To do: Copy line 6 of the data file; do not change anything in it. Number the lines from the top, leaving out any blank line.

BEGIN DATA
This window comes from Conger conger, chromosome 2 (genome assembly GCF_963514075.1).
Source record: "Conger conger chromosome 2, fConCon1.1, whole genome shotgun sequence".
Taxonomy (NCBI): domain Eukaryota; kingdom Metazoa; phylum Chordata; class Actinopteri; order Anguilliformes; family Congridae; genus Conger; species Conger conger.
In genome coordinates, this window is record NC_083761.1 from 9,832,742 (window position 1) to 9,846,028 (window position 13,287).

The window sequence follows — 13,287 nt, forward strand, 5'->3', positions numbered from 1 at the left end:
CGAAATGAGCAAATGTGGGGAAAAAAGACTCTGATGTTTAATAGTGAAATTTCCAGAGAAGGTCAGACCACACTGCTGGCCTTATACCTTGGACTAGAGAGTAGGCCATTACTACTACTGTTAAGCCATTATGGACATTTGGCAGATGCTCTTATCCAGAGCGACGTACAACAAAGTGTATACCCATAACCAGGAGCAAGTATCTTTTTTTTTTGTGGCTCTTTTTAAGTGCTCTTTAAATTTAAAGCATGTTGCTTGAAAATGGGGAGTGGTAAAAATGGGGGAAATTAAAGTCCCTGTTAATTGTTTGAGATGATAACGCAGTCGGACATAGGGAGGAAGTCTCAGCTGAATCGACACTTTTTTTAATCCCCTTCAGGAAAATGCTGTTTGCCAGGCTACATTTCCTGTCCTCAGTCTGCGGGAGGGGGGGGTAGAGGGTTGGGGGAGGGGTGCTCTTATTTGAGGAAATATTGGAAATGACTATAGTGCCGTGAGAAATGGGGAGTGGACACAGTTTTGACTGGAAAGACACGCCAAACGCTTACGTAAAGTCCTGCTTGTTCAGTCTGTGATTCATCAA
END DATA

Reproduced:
CGAAATGAGCAAATGTGGGGAAAAAAGACTCTGATGTTTAATAGTGAAATTTCCAGAGAAGGTCAGACCACACTGCTGGCCTTATACCTTGGACTAGAGAGTAGGCCATTACTACTACTGTTAAGCCATTATGGACATTTGGCAGATGCTCTTATCCAGAGCGACGTACAACAAAGTGTATACCCATAACCAGGAGCAAGTATCTTTTTTTTTTGTGGCTCTTTTTAAGTGCTCTTTAAATTTAAAGCATGTTGCTTGAAAATGGGGAGTGGTAAAAATGGGGGAAATTAAAGTCCCTGTTAATTGTTTGAGATGATAACGCAGTCGGACATAGGGAGGAAGTCTCAGCTGAATCGACACTTTTTTTAATCCCCTTCAGGAAAATGCTGTTTGCCAGGCTACATTTCCTGTCCTCAGTCTGCGGGAGGGGGGGGTAGAGGGTTGGGGGAGGGGTGCTCTTATTTGAGGAAATATTGGAAATGACTATAGTGCCGTGAGAAATGGGGAGTGGACACAGTTTTGACTGGAAAGACACGCCAAACGCTTACGTAAAGTCCTGCTTGTTCAGTCTGTGATTCATCAA